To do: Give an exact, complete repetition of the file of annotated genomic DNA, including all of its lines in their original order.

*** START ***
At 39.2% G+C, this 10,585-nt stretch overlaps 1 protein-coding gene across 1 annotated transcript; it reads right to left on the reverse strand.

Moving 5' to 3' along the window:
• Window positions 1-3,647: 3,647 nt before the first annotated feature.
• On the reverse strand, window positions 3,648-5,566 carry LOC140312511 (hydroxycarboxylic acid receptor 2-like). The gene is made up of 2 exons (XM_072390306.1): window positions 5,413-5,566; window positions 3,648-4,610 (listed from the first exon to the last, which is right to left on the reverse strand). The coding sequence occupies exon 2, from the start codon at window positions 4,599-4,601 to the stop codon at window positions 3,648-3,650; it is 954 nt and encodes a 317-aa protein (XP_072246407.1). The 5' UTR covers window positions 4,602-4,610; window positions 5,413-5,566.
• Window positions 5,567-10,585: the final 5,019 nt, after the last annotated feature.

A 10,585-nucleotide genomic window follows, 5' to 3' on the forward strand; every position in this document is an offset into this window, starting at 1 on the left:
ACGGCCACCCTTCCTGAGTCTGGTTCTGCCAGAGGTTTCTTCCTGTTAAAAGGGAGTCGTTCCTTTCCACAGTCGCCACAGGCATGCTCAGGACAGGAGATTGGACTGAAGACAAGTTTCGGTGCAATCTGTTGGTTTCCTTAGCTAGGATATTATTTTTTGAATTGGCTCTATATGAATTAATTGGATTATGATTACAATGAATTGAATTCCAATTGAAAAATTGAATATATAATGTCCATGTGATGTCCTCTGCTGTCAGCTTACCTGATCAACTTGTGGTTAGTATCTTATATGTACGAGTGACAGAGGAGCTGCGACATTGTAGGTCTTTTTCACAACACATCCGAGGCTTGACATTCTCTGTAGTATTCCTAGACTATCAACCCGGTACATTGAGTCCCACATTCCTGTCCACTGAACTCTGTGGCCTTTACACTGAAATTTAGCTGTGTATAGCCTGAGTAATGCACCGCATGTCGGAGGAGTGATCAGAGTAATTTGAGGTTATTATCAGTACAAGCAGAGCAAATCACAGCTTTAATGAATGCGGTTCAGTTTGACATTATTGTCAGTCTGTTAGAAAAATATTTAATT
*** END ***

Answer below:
At 39.2% G+C, this 10,585-nt stretch overlaps 1 protein-coding gene across 1 annotated transcript; it reads right to left on the reverse strand.

Moving 5' to 3' along the window:
• Window positions 1-3,647: 3,647 nt before the first annotated feature.
• On the reverse strand, window positions 3,648-5,566 carry LOC140312511 (hydroxycarboxylic acid receptor 2-like). The gene is made up of 2 exons (XM_072390306.1): window positions 5,413-5,566; window positions 3,648-4,610 (listed from the first exon to the last, which is right to left on the reverse strand). The coding sequence occupies exon 2, from the start codon at window positions 4,599-4,601 to the stop codon at window positions 3,648-3,650; it is 954 nt and encodes a 317-aa protein (XP_072246407.1). The 5' UTR covers window positions 4,602-4,610; window positions 5,413-5,566.
• Window positions 5,567-10,585: the final 5,019 nt, after the last annotated feature.

A 10,585-nucleotide genomic window follows, 5' to 3' on the forward strand; every position in this document is an offset into this window, starting at 1 on the left:
ACGGCCACCCTTCCTGAGTCTGGTTCTGCCAGAGGTTTCTTCCTGTTAAAAGGGAGTCGTTCCTTTCCACAGTCGCCACAGGCATGCTCAGGACAGGAGATTGGACTGAAGACAAGTTTCGGTGCAATCTGTTGGTTTCCTTAGCTAGGATATTATTTTTTGAATTGGCTCTATATGAATTAATTGGATTATGATTACAATGAATTGAATTCCAATTGAAAAATTGAATATATAATGTCCATGTGATGTCCTCTGCTGTCAGCTTACCTGATCAACTTGTGGTTAGTATCTTATATGTACGAGTGACAGAGGAGCTGCGACATTGTAGGTCTTTTTCACAACACATCCGAGGCTTGACATTCTCTGTAGTATTCCTAGACTATCAACCCGGTACATTGAGTCCCACATTCCTGTCCACTGAACTCTGTGGCCTTTACACTGAAATTTAGCTGTGTATAGCCTGAGTAATGCACCGCATGTCGGAGGAGTGATCAGAGTAATTTGAGGTTATTATCAGTACAAGCAGAGCAAATCACAGCTTTAATGAATGCGGTTCAGTTTGACATTATTGTCAGTCTGTTAGAAAAATATTTAATT